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Table of Contents   
CASE REPORT  
Year : 2014  |  Volume : 7  |  Issue : 1  |  Page : 58-60
Dysphagia Lusoria with atrial septal defect: Simultaneous repair through midline


1 Department of CTVS, GB Pant Hospital, New Delhi, India
2 Department of Cardiac Anesthesia, GB Pant Hospital, New Delhi, India

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Date of Web Publication5-Feb-2014
 

   Abstract 

An aberrant right subclavian artery from the descending aorta is almost always reported as an isolated anomaly. We present the case of a four-year-old child with an anomalous origin of the right subclavian artery from the descending aorta, associated with an ostium secundum atrial septal defect. The patient underwent simultaneous repair of both the anomalies through median sternotomy, with implantation of the subclavian artery into the right common carotid artery. We believe that median sternotomy is the optimal surgical approach for the management of these lesions. Other operative approaches are also discussed.

Keywords: Aberrant right subclavian artery, dysphagia lusoria, vascular ring

How to cite this article:
Rathnakar R, Agarwal S, Datt V, Satsangi DK. Dysphagia Lusoria with atrial septal defect: Simultaneous repair through midline. Ann Pediatr Card 2014;7:58-60

How to cite this URL:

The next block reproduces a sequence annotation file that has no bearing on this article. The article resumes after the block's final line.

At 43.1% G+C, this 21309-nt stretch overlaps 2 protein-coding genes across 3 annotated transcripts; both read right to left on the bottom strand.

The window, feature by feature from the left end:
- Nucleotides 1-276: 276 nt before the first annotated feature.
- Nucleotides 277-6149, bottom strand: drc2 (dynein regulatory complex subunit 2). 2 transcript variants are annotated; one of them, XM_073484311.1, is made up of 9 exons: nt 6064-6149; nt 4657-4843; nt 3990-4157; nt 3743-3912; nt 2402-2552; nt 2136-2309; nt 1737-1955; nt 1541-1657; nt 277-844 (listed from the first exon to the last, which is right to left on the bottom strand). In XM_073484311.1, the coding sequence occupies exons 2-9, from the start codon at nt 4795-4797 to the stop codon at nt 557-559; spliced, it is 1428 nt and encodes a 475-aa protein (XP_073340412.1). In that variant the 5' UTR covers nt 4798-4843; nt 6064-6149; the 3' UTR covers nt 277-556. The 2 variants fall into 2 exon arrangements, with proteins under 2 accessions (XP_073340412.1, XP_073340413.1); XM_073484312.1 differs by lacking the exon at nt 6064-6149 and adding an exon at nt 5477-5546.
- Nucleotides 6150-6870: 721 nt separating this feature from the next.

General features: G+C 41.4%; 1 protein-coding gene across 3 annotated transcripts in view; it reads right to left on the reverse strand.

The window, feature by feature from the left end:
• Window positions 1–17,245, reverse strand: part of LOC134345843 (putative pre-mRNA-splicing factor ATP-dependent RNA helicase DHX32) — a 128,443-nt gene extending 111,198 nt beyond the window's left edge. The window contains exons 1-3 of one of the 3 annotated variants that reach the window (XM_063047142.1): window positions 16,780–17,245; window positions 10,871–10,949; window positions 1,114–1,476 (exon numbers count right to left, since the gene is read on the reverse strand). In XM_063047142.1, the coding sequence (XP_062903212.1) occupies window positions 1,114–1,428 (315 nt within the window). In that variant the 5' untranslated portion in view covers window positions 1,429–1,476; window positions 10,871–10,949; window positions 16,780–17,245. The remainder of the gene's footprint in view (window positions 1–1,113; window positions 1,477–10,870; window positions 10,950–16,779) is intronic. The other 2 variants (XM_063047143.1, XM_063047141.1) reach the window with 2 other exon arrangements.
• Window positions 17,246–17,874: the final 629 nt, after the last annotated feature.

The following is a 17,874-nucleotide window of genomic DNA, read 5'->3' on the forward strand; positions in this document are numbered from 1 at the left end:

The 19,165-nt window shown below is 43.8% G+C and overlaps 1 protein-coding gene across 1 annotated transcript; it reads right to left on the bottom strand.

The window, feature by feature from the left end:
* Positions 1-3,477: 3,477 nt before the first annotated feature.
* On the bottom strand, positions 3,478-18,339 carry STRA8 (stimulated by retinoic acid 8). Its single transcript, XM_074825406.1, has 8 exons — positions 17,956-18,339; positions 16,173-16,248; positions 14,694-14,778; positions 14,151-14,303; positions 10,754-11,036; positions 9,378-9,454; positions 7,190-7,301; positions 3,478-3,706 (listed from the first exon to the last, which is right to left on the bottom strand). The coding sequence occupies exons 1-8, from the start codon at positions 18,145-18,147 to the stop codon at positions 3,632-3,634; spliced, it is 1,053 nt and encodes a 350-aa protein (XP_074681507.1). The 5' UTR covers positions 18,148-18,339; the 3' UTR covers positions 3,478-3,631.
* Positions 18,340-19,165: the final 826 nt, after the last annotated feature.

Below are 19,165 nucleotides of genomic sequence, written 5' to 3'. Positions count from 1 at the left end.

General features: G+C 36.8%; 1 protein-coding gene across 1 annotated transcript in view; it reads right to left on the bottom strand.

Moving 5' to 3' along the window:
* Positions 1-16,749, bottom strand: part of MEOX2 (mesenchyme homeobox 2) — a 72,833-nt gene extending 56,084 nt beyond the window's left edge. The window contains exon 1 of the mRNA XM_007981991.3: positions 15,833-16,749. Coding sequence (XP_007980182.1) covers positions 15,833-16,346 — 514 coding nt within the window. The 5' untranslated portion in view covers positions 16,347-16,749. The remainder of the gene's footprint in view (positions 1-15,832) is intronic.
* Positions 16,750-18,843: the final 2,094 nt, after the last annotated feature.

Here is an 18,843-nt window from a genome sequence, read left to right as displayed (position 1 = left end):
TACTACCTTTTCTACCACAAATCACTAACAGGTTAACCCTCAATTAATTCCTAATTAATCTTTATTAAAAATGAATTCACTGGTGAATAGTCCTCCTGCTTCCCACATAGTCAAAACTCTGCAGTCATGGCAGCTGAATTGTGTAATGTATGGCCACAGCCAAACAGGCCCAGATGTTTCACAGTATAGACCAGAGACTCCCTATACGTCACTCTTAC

Rathnakar R, Agarwal S, Datt V, Satsangi DK. Dysphagia Lusoria with atrial septal defect: Simultaneous repair through midline. Ann Pediatr Card [serial online] 2014 [cited 2019 Nov 17];7:58-60. Available from: http://www.annalspc.com/text.asp?2014/7/1/58/126562



   Introduction Top


Various surgical approaches for aberrant right subclavian artery arising from the descending aorta and causing compressive symptoms have been described in the past. We describe our approach through median sternotomy to deal with this anomaly in association with an intra cardiac defect and believe that this is the optimal surgical approach in these patients.


   Case Report Top


A four-year-old female child presented to us with complaints of dysphagia and regurgitation of solid food. A contrast-enhanced CT scan (CECT) of the chest done elsewhere revealed an aberrant right subclavian artery [Figure 1]. A 256 slice CECT scan was ordered in our hospital for the exact anatomical characterization of the aberrant vessel. The scan showed an aberrant origin of the right subclavian artery from the medial wall of the descending thoracic aorta, just distal to the origin of the left subclavian artery [Figure 2] and [Figure 3]. The artery crossed to the right side at the level of the fourth thoracic vertebra, causing posterior compression of the esophagus. An additional finding that was noted was the common origin of the right and left common carotid arteries. The arch was left-sided, with a left descending thoracic aorta. An echocardiogram done showed a large ostium secundum atrial septal defect (ASD) of 20 mm, with a dilated right atrium and right ventricle.